Madrid must drop all pretence as its moment of need has arrived


ANALYSIS:Spain looks set to get a limited package of aid, with money ringfenced for banks, not the state

SPAIN’S STRUGGLE to avoid a humiliating international bailout appears to be at an end. The remaining questions centre on the scale of a rescue package for the country’s stricken banks, its precise form and the sequencing of the intervention.

The drama is moving rapidly. Four days ago, the government conceded for the first time that it would need external aid to prop up the banks. Spain had been expected to wait until the week after next before deciding its next move. At that point, the result of an stress test on the banks would be known.

However, word emerged early yesterday that euro zone officials had been instructed to prepare a teleconference for finance ministers today. Although the arrangements were still not finalised last night, the expectation in European circles was that prime minister Mariano Rajoy would make a statement setting an aid application in train either this morning or after the closure of US stock markets last night.

Two inexorable forces are at work. The first is the steadily deteriorating condition of the country’s battered financial system, which suffered a €96 billion capital flight in the first three months of the year. Dire warnings from Spanish ministers point to growing alarm at the information emerging from the stress-test process. In a sense, the examination merely delayed the inevitable but gave the government and Europe some breathing room.

The second factor is the volatile external situation. The big concern here is the second Greek election, an unpredictable affair with potential to spin out of all control. Anti-bailout parties could well prevail tomorrow week, setting Athens on a dangerous course back to the drachma. This could create chaos in the euro zone, with Spain first in the line of fire. It would seem safer by far to offer certainty as to how the rescue of its banks is going to be funded.

Mr Rajoy and his ministers insisted all along that they had no requirement for any external help. In the eyes of many official observers, however, this was increasingly unsustainable. Top Europeans were already warning in March that Spain would need aid.

So the country has been on the rack for months, trying all the time to convince its many doubters that it has the financial fire-power to recapitalise the banks on its own. No one believed it. In recent times the only market for Spanish sovereign debt was among the very banks that must now be propped up by Europe.

The looming rescue of Spain has a similar origin to Ireland’s, the two having their roots in a brutal property crash that felled the banks and then the State.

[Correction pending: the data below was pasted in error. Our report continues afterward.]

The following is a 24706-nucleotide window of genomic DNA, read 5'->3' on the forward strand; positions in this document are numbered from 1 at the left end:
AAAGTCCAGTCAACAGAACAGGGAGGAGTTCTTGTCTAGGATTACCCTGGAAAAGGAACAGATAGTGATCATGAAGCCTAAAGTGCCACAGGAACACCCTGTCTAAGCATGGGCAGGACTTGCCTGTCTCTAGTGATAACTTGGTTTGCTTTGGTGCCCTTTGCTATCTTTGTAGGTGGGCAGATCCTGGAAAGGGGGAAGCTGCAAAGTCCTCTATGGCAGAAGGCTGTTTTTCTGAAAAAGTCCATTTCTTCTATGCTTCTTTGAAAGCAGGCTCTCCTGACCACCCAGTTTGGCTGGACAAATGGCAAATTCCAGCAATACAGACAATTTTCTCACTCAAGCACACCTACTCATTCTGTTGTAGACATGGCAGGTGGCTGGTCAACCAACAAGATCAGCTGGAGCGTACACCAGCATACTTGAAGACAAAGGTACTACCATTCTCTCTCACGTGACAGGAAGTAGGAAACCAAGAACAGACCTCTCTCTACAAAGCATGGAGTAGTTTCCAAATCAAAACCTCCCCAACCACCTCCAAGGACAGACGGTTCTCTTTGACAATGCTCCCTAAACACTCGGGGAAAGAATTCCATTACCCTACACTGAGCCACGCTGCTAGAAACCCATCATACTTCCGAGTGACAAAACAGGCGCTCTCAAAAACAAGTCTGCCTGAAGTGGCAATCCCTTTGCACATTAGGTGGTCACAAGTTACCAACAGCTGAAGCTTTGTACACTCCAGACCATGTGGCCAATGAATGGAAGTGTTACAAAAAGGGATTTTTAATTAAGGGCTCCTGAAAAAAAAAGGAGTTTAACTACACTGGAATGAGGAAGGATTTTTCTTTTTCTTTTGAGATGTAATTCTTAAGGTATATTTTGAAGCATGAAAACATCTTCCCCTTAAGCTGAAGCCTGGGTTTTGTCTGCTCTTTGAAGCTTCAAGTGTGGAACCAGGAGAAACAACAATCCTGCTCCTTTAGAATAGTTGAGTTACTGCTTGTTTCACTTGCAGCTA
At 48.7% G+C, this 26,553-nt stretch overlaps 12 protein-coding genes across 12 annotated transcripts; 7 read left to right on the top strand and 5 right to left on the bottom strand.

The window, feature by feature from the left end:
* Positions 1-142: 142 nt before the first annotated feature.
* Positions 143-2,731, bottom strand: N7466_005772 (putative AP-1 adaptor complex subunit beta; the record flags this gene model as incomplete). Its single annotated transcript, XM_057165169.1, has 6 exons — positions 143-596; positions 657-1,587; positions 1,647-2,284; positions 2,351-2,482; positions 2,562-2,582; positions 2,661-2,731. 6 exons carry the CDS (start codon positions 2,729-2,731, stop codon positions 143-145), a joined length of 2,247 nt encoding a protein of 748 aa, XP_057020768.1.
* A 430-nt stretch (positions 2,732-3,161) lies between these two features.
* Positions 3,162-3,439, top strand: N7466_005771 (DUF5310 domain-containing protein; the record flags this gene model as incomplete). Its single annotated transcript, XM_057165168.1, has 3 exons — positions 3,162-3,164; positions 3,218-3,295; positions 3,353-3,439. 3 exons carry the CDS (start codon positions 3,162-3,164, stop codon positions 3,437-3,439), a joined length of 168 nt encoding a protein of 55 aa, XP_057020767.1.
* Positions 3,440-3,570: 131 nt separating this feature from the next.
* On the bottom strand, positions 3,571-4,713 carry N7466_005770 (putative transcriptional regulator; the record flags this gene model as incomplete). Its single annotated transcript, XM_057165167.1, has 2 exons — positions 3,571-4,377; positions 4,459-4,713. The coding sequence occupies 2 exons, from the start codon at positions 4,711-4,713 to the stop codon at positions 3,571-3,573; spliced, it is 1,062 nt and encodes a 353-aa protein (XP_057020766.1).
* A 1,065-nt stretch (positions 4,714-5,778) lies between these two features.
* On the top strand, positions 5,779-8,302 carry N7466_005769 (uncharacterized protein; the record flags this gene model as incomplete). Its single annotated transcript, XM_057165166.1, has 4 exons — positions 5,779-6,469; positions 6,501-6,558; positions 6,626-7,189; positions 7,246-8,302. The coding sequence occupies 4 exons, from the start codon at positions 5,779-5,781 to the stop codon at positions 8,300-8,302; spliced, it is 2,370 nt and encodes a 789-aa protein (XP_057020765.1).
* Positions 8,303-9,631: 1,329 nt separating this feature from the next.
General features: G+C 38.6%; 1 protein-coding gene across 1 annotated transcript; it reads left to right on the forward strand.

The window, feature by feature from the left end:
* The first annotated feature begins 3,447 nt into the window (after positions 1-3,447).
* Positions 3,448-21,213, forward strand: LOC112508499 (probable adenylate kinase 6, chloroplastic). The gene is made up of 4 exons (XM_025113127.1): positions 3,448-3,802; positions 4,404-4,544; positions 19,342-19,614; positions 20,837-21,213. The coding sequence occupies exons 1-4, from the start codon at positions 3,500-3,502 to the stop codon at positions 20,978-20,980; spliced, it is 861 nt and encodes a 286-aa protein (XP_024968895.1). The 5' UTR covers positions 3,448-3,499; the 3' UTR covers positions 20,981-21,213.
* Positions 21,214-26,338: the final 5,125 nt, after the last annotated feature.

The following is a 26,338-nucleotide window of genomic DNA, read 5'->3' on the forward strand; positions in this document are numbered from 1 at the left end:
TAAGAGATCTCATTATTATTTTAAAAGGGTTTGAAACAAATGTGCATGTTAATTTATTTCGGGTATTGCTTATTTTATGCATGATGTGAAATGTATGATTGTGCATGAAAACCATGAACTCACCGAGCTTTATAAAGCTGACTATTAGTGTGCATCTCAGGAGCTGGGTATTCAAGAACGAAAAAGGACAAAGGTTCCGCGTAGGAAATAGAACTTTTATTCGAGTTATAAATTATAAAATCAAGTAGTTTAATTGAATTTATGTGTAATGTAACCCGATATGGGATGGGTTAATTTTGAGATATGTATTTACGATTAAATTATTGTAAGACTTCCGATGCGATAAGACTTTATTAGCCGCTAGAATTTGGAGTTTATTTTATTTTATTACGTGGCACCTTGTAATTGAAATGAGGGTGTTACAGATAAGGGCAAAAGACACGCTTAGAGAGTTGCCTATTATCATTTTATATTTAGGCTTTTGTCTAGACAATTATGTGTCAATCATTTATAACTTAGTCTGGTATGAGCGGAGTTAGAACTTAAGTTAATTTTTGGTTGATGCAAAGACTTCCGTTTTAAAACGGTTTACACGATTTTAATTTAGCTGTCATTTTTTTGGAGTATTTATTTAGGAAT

The European response will be a little different, however. Ireland received a full EU-International Monetary Fund bailout, with money for banks and money to keep the wheels of State turning.

The expectation now is that Spain will receive a slimmed-down aid package, with money ringfenced for its banks, while the government tries to stay in regular debt markets for its day-to-day financial requirements.

A core objective is to isolate the banks, giving the Spanish state a fresh chance to regain the confidence of private investors. Another is to minimise Spain’s drawdown of aid from the bailout pot. The fear all along was that the money required for Spain to be taken out of private markets fully would simply overwhelm the rescue fund. Europe hopes to avoid that fate with a package tailor-made for the banks.

Still, Spain’s clamour for the money to go directly to the banks from the permanent ESM fund looks like it will not be successful. The basic idea was that the money would not be added to the Spanish national debt, thereby improving the country’s prospects of staying in private debt markets.

France and Italy were supportive – and an expectant Ireland looked on hopefully from the wings. Germany baulked, however, arguing that this was nothing more than a eurobond by another name.

A further factor here was that any special concession to Spain would be perceived as a sign of laxity at a time when EU leaders are trying to persuade weary Greek voters that there will be no straying from the preordained bailout path.

This might not be the end of the matter, however. Amid uncertainty over the fate of Greece, the concern remains that Europe still needs a bigger, better response to finally overcome the crisis.

If Germany yields down the line on the powers of the ESM, then a door might open for Ireland.

We’re not there yet, however.

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